US pay curb to hit shareholders
By Francesco Guerrera in New York and James Politi in Washington
Published: October 12 2008 22:47 | Last updated: October 12 2008 22:47
Wall Street bankers and compensation experts say the new rules, coupled with other measures to reduce executive pay, could dissuade companies from taking part in the rescue plan.
“It puts companies in a difficult position,” said James Reda, founder of James F. Reda & Associates, a compensation consultancy. “If they participate in the bail-out, they will get hit with a large tax bill.”
Under the new provision, companies that sell more than $300m in bad assets to the US government would lose the tax breaks they receive on the multi-million dollar bonuses paid to their executives.
In addition, the bail-out bill reduces the amount of an executive’s salary that is tax-deductible from the current $1m to $500,000.
The change could increase companies’ expenses and reduce their earnings by millions of dollars and prevent executives from collecting their large remuneration packages for as long as the company participates in the programme.
The legislation also states that the pay restrictions, which apply to top executives but not to other employees such as traders, remain valid even if the executive resigns or retires.
This means the rules would apply to deferred compensation, such as the large pension payments and severance packages often awarded to outgoing executives.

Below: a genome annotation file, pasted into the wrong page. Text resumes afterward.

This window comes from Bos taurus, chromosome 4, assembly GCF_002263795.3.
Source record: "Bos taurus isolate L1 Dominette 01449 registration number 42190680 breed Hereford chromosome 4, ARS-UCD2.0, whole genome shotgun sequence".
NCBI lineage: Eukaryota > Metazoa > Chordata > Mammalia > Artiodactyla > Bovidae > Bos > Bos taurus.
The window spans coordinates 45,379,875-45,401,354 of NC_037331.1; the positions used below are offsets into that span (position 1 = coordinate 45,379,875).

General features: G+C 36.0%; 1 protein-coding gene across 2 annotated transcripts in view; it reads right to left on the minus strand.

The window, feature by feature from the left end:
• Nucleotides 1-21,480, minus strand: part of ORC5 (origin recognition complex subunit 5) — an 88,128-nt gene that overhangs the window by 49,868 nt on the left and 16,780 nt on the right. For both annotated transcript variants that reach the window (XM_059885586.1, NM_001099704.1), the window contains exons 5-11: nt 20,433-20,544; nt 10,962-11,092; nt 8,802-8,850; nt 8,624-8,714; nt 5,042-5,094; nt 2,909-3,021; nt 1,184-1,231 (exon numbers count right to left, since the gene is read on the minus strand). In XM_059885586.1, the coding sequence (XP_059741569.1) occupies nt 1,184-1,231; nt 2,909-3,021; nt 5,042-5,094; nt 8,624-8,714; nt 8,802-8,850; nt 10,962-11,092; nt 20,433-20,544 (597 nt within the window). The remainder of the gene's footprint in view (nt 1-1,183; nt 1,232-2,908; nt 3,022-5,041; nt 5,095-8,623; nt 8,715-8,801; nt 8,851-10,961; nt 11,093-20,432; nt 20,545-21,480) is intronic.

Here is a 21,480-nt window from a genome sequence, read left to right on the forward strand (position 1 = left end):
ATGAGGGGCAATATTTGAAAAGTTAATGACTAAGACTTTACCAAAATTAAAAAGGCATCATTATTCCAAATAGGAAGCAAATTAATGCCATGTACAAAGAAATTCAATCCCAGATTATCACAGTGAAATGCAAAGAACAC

The provisions are part of measures designed to defuse criticism that taxpayers’ money is being used to bail out millionaires on Wall Street – a key concern of several Washington politicians, especially among the Democratic ranks.
But Wall Street executives argue that the rules are misguided as they will burden companies, rather than their executives, with millions of dollars in higher tax payments. “It is a crazy measure because instead of punishing Wall Street executives, it takes it out on shareholders, who will end up paying for this,” a senior banker said. “It is a progressive tax on companies that pay executives more than $500,000.”
US Treasury Secretary Hank Paulson, a former Goldman Sachs chief executive, had initially resisted measures that would reduce executive pay, amid fears that they would deter companies from participating in the bail-out plan.
But he later relented and Treasury officials say they do not believe the executive pay clauses will keep companies away from the plan.